The French-made Bollore BlueCar electric two-seaters are now closer to arriving on the US market. Groups of Level 2 charging stations are popping up at curbsides all over the city of Indiana.
Now that the charging stations have been installed along downtown curbs - in groups of five - local businesses fear they will lose customers who can't conveniently park close to their storefronts. It's a similar battle to that waged last year in New York City, when the CitiBike bike-sharing program installed racks for dozens of bicycles along dedicated curbsides, eliminating hundreds of parking spots in the crowded city. In New York, neighbors and residents in adjacent buildings also fought the bike stations for numerous reasons ranging from impeded accessibility for dropoffs and handicapped access. In Indianapollis, the concerns of businesses are more focused: If their customers have to park blocks away, they won't patronize the stores.
When completed, 500 BlueCars -adapted to meet U.S. regulations from the European version now built-will be positioned at 200 locations in the city, each of which will have five curbside charging stations.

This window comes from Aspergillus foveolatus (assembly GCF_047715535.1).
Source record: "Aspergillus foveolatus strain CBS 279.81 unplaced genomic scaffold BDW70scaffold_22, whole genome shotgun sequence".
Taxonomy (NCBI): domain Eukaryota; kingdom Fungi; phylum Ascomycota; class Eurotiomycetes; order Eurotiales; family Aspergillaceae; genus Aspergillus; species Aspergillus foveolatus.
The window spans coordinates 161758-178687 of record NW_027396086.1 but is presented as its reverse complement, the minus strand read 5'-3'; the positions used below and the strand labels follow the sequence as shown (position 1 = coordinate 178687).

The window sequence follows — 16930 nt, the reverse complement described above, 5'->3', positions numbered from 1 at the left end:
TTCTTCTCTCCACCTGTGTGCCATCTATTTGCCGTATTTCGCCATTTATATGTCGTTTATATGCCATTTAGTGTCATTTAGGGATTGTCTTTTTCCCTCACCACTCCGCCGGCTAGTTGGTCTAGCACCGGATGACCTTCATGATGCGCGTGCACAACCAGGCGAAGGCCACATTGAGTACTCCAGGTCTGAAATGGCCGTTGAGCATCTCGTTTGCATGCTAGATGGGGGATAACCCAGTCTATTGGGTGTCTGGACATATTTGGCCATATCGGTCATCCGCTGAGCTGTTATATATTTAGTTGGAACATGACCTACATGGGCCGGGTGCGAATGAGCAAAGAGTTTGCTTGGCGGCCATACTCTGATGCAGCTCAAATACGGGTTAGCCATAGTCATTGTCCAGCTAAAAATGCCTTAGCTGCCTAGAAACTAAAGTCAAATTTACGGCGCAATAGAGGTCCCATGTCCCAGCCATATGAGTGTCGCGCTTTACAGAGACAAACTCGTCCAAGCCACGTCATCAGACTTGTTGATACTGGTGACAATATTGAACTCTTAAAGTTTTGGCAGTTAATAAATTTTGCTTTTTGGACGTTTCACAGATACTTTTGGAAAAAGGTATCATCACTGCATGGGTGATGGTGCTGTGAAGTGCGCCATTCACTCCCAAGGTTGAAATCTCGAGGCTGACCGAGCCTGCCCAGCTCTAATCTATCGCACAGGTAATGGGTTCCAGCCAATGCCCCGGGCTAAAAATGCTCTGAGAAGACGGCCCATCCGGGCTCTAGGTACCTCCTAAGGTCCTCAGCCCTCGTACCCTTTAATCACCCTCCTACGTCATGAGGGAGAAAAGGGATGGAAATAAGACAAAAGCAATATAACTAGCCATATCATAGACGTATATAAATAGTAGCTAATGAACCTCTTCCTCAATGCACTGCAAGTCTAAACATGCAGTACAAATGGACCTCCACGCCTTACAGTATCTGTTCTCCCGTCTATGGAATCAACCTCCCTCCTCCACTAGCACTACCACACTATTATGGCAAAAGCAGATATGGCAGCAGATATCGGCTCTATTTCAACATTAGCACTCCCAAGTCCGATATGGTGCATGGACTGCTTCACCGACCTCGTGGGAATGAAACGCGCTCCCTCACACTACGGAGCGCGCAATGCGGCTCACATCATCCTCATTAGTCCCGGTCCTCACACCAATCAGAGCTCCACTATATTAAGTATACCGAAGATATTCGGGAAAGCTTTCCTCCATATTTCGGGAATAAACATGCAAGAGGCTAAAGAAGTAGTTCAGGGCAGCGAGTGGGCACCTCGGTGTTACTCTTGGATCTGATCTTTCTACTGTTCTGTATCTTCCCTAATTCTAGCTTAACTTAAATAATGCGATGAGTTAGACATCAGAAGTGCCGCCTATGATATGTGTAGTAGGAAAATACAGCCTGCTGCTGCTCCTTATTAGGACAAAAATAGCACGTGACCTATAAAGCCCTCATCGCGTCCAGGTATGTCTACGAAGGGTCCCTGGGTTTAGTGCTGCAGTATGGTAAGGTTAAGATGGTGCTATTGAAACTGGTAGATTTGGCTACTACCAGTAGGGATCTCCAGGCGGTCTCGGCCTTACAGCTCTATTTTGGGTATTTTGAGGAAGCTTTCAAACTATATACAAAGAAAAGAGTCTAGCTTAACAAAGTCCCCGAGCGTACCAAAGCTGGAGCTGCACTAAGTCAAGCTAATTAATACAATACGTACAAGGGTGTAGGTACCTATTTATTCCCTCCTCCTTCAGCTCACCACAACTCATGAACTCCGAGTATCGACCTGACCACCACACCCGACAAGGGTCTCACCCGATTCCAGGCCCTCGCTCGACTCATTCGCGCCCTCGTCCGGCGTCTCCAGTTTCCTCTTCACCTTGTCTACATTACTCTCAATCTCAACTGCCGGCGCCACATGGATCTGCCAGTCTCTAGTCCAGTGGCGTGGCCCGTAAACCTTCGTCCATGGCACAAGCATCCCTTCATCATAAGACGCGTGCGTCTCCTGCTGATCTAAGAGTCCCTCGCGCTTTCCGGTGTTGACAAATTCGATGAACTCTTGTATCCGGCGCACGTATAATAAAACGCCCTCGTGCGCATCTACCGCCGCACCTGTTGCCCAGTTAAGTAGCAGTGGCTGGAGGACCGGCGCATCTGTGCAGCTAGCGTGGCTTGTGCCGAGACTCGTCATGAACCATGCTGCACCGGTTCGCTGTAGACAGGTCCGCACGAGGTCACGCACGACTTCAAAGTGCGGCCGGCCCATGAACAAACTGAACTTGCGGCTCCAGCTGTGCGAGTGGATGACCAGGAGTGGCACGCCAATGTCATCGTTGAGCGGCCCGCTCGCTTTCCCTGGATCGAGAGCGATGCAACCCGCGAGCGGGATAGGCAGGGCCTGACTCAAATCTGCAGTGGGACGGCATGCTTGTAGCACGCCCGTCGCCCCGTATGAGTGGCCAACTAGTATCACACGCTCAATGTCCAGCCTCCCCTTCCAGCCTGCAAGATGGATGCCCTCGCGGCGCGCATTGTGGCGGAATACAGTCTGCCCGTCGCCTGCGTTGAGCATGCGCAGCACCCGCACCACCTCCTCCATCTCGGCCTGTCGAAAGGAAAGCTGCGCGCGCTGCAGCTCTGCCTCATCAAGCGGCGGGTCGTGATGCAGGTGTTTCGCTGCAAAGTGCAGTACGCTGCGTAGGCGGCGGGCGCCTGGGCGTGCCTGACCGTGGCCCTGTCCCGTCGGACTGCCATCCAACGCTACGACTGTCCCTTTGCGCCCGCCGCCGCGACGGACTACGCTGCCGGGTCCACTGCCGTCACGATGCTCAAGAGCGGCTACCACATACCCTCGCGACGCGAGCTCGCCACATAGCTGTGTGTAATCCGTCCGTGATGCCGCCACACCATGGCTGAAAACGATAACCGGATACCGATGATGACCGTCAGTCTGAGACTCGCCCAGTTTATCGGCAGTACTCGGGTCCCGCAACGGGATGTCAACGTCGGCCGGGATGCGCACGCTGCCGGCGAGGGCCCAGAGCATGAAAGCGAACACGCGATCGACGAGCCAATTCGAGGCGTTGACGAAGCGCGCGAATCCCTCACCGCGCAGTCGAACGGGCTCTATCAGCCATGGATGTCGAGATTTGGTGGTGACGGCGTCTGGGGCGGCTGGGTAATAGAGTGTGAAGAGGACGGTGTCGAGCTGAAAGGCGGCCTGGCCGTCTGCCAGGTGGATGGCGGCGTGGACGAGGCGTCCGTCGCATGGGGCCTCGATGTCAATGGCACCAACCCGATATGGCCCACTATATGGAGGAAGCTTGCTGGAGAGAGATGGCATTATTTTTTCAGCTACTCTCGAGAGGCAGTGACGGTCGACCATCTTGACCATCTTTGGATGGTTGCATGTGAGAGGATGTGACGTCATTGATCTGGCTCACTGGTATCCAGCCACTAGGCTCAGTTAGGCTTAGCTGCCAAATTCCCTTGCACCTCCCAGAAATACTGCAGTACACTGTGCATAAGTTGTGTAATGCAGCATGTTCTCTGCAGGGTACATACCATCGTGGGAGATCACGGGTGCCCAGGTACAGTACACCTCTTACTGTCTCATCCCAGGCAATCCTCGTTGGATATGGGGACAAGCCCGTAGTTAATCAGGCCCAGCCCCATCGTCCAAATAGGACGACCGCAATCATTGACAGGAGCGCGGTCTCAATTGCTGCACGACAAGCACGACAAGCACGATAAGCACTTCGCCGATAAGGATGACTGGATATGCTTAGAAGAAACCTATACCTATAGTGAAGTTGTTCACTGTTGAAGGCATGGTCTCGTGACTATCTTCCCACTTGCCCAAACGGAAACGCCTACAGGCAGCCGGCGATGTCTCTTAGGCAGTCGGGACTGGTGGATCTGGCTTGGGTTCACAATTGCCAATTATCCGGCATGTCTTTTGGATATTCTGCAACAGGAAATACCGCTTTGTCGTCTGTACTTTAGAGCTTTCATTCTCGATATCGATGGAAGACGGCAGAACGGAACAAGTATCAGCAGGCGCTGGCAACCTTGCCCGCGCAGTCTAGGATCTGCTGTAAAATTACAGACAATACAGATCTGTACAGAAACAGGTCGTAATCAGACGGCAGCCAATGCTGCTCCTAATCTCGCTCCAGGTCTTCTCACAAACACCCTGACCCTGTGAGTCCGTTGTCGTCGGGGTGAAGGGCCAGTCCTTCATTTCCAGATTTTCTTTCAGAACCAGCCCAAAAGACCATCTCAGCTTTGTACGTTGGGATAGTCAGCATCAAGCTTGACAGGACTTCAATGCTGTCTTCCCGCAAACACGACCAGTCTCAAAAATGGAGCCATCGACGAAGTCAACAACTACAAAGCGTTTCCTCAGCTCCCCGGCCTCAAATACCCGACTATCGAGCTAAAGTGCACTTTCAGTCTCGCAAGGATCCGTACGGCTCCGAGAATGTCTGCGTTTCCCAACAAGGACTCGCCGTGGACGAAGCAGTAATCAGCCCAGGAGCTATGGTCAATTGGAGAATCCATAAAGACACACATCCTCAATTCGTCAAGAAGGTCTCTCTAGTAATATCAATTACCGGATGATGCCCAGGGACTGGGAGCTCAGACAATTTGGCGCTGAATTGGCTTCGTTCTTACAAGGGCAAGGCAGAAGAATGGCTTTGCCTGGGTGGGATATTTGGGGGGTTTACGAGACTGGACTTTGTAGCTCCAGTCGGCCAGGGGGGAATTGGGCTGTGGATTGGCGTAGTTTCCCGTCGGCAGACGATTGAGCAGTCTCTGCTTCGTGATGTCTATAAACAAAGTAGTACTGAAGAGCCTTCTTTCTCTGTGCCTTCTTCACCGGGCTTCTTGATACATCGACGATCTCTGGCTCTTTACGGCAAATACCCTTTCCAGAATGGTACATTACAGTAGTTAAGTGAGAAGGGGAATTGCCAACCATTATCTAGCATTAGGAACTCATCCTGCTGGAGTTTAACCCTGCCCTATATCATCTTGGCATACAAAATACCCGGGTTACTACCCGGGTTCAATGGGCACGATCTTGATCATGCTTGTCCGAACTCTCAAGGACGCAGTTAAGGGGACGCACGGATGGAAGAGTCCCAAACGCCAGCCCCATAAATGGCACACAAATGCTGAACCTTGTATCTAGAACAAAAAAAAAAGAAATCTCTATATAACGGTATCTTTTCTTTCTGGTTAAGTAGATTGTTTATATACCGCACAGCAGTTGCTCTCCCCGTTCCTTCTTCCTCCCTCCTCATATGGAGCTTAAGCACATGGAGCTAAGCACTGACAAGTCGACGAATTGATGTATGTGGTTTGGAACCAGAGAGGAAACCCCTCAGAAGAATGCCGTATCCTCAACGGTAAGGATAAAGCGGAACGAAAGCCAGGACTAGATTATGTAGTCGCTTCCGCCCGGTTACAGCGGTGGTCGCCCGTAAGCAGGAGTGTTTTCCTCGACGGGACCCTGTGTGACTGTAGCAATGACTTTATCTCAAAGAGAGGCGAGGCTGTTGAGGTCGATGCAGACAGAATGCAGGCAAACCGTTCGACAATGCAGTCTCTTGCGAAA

All plug-in electric car drivers will be able to recharge at those stations for a fee, according to the BlueIndy promoters.
Indianapolis itself is putting $6 million into the program, while the privately-held French company Bollore (which also makes the cars) will invest $41 million into the BlueIndy project.
Bollore has thus far sunk hundreds of millions of dollars into its BlueCar electric-car program and Autolib sharing services in Paris, Lyons, and other French cities.
The company was recently awarded a contract to establish a similar service in London, including commonizing the sprawling and disparate networks of charging stations in that city, each of which is subject to different regulations imposed by the local borough council.